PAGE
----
I've been getting more and more irritated today by the MSM coverage of the "gas shortage" which has lead to wide-spread panic and idiotic behavior. People are actually hoarding gas - because of the MSM induced fear that they might wake up tomorrow and not be able to get gas. All that is required is that those of us who do not need to go anywhere, keep our butts at home, and those of us who must have gas buy what we need - at the point we need it, not hoarding it for future use. This would also help to keep gas prices from going higher so quickly - remember the laws of "supply and demand"?

I'm also very annoyed at all the jerks out there blaming damage caused by hurricane Katrina on the current administration. I have not, and do not, agree with the way our President has handled every issue, but the city of New Orleans has known the weaknesses inherent in their levee system for many many more years than the current administration has been in office.

Rather than carry on with my ranting, though, I'll turn this over to Individ who says just what I've been feeling (albeit with a ten-pound sledgehammer as one of his commenters points out).

Finding Katrina Victims . . .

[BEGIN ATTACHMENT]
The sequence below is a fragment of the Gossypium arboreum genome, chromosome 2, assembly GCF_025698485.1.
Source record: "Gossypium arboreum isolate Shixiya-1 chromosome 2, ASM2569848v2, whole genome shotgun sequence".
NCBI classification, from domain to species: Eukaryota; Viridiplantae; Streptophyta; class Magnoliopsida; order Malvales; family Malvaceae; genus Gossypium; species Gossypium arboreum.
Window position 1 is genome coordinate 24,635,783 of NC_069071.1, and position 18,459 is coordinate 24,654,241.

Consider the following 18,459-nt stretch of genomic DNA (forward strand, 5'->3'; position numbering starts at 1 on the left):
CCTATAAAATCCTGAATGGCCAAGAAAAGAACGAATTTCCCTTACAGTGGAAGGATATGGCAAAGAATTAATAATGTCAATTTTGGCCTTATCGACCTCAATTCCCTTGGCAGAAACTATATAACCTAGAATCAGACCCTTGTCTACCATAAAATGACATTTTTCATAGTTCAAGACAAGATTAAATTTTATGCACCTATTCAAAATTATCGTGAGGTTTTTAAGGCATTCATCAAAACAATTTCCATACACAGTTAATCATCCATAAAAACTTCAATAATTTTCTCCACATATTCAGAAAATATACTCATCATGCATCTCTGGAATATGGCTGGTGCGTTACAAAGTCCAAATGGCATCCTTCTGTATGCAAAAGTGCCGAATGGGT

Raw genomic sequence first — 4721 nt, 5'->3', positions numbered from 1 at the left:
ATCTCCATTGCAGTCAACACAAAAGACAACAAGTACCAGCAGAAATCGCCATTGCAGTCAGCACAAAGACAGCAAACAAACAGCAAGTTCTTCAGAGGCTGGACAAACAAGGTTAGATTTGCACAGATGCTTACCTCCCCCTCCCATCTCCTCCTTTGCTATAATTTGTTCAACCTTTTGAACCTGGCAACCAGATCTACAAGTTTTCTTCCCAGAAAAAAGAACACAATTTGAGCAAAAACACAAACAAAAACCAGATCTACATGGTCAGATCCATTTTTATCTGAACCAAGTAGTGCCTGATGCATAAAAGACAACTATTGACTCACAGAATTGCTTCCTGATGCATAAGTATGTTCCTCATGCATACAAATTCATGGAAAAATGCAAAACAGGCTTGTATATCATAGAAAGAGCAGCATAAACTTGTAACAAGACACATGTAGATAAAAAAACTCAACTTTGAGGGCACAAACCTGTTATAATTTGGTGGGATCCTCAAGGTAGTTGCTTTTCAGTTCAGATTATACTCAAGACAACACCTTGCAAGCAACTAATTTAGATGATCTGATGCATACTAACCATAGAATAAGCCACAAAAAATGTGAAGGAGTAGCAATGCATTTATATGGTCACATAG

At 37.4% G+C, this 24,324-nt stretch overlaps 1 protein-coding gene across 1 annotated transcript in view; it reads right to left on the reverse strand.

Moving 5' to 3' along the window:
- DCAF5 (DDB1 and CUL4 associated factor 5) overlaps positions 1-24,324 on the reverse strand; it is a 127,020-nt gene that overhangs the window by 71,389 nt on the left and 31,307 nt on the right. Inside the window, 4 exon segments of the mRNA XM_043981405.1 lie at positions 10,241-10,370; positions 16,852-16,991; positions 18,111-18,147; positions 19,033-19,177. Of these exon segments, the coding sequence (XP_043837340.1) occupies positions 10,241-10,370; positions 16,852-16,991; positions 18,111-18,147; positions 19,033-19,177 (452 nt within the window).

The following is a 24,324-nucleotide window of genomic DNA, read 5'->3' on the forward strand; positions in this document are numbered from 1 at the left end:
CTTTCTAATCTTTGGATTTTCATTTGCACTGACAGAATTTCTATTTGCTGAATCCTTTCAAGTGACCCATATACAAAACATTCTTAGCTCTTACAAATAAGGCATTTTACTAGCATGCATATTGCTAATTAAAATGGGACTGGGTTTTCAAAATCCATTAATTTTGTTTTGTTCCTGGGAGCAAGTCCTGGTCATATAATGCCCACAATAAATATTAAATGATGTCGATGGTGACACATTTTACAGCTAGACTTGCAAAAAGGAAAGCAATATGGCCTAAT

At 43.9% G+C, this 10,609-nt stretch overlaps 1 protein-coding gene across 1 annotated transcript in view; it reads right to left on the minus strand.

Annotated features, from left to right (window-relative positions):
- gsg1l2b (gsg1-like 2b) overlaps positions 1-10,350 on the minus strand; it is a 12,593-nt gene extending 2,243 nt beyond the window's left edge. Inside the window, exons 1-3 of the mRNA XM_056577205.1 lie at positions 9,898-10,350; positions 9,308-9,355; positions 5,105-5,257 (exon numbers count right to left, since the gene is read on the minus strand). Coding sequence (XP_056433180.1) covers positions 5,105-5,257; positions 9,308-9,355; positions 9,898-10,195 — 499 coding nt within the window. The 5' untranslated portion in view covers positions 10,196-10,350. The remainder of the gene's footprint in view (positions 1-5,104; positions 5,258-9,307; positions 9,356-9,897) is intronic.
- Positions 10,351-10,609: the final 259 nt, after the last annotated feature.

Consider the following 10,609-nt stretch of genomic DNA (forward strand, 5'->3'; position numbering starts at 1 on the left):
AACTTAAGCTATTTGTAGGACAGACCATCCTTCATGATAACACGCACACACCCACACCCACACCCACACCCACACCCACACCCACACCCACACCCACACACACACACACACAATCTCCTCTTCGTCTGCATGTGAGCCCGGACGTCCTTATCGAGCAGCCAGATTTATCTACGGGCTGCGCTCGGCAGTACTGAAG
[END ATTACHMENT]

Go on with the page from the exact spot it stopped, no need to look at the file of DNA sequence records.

First and foremost, don't forget - today is Hurricane Katrina Blog Relief day - donate if you can.

Next, if you are missing friends or family, or if you have heard from friends or family, check out the Katrina Survivor-Connector List and add comments or names appropriately.

I've also had a thought - and I'm not sure how to coordinate it, but I'm sure there are lots of folks in the shelters who have only the clothes on their backs, and no access to cell phones. Perhaps we could come up with a way to coordinate shipments of used cell phones that could be converted to prepaid services and prepaid cell phone cards. It might at least help victims to be able to get in touch with family members that they haven't been able to reach. Too little too late? Thoughts?